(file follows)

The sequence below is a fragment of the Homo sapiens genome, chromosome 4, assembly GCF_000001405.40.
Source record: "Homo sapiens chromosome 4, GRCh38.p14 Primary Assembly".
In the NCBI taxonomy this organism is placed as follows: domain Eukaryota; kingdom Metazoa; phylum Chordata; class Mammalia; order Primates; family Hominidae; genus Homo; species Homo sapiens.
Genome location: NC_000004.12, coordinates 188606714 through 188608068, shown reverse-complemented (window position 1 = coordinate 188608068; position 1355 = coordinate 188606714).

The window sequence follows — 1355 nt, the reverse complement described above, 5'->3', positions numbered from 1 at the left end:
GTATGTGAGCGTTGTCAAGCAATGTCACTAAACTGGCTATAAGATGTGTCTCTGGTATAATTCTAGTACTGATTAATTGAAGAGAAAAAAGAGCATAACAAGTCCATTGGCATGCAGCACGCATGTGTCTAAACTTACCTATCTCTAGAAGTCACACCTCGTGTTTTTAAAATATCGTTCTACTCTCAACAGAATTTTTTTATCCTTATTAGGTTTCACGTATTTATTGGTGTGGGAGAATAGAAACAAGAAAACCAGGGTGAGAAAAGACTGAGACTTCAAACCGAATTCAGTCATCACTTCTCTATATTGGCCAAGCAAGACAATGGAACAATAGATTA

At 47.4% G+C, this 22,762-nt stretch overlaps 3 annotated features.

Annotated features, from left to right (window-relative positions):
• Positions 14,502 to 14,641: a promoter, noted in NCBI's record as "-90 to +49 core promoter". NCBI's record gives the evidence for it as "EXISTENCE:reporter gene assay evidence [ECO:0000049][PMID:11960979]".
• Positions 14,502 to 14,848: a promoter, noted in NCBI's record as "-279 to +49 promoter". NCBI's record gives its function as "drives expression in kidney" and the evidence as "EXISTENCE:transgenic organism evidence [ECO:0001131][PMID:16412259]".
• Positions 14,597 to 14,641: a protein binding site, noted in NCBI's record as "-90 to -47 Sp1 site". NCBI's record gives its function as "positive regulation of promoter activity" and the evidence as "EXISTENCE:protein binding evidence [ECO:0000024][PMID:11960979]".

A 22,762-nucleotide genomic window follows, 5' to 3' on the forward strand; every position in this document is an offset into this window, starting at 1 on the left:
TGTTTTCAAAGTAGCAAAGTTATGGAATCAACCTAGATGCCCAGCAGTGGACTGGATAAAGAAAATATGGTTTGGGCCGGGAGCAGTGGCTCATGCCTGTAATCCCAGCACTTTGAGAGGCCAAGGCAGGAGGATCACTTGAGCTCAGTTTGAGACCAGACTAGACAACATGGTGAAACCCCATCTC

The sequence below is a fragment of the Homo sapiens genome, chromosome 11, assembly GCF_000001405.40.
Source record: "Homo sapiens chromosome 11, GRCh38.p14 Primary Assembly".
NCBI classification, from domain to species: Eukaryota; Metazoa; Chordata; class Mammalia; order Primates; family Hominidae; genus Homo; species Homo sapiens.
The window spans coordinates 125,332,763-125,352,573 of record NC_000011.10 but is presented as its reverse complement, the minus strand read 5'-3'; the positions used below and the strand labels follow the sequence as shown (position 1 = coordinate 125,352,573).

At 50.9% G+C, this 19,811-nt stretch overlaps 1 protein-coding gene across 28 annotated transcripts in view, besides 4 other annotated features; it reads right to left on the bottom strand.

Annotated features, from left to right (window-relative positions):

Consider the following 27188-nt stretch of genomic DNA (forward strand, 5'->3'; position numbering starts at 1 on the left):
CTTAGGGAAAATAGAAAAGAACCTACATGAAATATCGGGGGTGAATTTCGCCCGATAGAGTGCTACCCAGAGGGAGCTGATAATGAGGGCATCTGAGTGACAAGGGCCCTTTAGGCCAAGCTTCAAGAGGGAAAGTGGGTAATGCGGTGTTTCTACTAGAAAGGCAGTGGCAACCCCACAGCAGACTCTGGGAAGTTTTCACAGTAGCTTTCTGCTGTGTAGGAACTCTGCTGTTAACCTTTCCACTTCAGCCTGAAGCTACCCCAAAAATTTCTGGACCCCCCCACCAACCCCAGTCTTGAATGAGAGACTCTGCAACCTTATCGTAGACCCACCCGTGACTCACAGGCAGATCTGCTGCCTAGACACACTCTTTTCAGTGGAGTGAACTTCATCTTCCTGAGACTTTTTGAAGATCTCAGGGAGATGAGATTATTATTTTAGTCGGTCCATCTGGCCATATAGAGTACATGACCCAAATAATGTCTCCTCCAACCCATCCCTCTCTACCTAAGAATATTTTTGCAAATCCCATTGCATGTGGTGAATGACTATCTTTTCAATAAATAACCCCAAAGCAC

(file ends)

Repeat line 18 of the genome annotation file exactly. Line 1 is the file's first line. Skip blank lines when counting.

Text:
At 50.9% G+C, this 19,811-nt stretch overlaps 1 protein-coding gene across 28 annotated transcripts in view, besides 4 other annotated features; it reads right to left on the bottom strand.